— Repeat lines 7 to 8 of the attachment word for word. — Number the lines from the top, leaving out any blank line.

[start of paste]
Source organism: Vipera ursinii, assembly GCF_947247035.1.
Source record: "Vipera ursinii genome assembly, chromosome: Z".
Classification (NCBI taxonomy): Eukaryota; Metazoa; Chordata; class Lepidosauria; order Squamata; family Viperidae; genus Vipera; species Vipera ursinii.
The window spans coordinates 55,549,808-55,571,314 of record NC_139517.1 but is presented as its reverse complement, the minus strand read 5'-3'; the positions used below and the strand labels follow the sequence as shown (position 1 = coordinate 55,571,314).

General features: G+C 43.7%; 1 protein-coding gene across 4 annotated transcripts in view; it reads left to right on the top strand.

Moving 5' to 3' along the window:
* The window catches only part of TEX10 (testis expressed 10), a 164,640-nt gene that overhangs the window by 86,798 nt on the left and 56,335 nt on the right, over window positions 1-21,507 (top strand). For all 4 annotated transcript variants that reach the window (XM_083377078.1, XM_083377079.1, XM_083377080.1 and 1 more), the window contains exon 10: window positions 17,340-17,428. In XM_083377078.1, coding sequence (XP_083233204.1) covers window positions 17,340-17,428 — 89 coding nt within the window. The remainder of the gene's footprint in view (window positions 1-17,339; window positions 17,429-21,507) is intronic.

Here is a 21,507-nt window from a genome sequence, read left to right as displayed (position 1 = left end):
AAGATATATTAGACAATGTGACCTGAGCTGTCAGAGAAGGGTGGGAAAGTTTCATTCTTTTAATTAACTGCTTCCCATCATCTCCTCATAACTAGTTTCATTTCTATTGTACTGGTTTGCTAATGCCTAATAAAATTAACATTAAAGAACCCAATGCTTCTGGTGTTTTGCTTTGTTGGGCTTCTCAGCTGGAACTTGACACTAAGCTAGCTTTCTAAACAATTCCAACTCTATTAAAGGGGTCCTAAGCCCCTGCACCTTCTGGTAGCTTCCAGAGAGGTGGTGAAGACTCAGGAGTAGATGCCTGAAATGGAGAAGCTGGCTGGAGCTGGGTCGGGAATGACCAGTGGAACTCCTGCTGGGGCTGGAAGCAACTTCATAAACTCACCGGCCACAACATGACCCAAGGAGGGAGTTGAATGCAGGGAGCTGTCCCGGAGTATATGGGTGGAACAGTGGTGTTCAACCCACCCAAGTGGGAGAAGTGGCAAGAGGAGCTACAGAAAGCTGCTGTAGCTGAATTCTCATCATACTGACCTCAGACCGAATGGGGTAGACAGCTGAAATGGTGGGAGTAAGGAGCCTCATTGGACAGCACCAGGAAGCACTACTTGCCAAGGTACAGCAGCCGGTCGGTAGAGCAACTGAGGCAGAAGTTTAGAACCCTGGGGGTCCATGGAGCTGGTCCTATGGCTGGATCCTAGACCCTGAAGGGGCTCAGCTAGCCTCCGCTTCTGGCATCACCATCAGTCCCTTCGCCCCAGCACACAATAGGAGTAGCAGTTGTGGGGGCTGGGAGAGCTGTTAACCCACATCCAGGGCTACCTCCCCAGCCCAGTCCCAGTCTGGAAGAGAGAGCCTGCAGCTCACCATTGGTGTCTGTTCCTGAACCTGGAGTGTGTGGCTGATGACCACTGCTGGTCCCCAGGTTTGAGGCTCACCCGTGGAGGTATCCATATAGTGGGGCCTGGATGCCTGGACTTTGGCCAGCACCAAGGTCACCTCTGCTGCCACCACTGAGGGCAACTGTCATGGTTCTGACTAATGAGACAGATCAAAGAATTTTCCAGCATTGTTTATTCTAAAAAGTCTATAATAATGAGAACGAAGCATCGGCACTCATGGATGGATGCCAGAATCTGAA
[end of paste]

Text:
* The window catches only part of TEX10 (testis expressed 10), a 164,640-nt gene that overhangs the window by 86,798 nt on the left and 56,335 nt on the right, over window positions 1-21,507 (top strand). For all 4 annotated transcript variants that reach the window (XM_083377078.1, XM_083377079.1, XM_083377080.1 and 1 more), the window contains exon 10: window positions 17,340-17,428. In XM_083377078.1, coding sequence (XP_083233204.1) covers window positions 17,340-17,428 — 89 coding nt within the window. The remainder of the gene's footprint in view (window positions 1-17,339; window positions 17,429-21,507) is intronic.

Here is a 21,507-nt window from a genome sequence, read left to right as displayed (position 1 = left end):